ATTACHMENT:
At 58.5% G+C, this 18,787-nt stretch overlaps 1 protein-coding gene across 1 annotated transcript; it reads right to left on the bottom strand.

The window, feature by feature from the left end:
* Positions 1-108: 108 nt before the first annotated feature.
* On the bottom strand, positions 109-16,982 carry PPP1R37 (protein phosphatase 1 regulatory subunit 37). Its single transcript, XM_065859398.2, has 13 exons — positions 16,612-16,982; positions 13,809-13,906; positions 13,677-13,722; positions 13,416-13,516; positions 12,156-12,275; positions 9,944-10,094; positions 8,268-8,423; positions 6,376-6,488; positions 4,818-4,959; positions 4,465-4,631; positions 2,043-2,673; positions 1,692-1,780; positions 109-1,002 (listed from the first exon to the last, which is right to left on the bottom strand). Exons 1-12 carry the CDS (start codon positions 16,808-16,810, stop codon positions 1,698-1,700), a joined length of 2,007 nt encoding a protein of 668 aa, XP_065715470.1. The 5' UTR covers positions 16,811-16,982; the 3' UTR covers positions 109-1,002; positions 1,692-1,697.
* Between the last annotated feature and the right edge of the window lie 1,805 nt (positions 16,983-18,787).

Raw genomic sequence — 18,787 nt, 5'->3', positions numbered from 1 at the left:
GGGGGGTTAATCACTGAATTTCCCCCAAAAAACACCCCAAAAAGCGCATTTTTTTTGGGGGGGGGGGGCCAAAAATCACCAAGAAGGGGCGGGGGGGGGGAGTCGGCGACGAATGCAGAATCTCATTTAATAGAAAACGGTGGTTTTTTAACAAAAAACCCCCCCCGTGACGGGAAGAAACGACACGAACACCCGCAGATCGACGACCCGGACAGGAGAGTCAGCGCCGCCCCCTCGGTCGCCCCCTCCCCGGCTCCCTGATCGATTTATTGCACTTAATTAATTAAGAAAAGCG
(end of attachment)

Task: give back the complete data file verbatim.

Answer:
At 58.5% G+C, this 18,787-nt stretch overlaps 1 protein-coding gene across 1 annotated transcript; it reads right to left on the bottom strand.

The window, feature by feature from the left end:
* Positions 1-108: 108 nt before the first annotated feature.
* On the bottom strand, positions 109-16,982 carry PPP1R37 (protein phosphatase 1 regulatory subunit 37). Its single transcript, XM_065859398.2, has 13 exons — positions 16,612-16,982; positions 13,809-13,906; positions 13,677-13,722; positions 13,416-13,516; positions 12,156-12,275; positions 9,944-10,094; positions 8,268-8,423; positions 6,376-6,488; positions 4,818-4,959; positions 4,465-4,631; positions 2,043-2,673; positions 1,692-1,780; positions 109-1,002 (listed from the first exon to the last, which is right to left on the bottom strand). Exons 1-12 carry the CDS (start codon positions 16,808-16,810, stop codon positions 1,698-1,700), a joined length of 2,007 nt encoding a protein of 668 aa, XP_065715470.1. The 5' UTR covers positions 16,811-16,982; the 3' UTR covers positions 109-1,002; positions 1,692-1,697.
* Between the last annotated feature and the right edge of the window lie 1,805 nt (positions 16,983-18,787).

Raw genomic sequence — 18,787 nt, 5'->3', positions numbered from 1 at the left:
GGGGGGTTAATCACTGAATTTCCCCCAAAAAACACCCCAAAAAGCGCATTTTTTTTGGGGGGGGGGGGCCAAAAATCACCAAGAAGGGGCGGGGGGGGGGAGTCGGCGACGAATGCAGAATCTCATTTAATAGAAAACGGTGGTTTTTTAACAAAAAACCCCCCCCGTGACGGGAAGAAACGACACGAACACCCGCAGATCGACGACCCGGACAGGAGAGTCAGCGCCGCCCCCTCGGTCGCCCCCTCCCCGGCTCCCTGATCGATTTATTGCACTTAATTAATTAAGAAAAGCG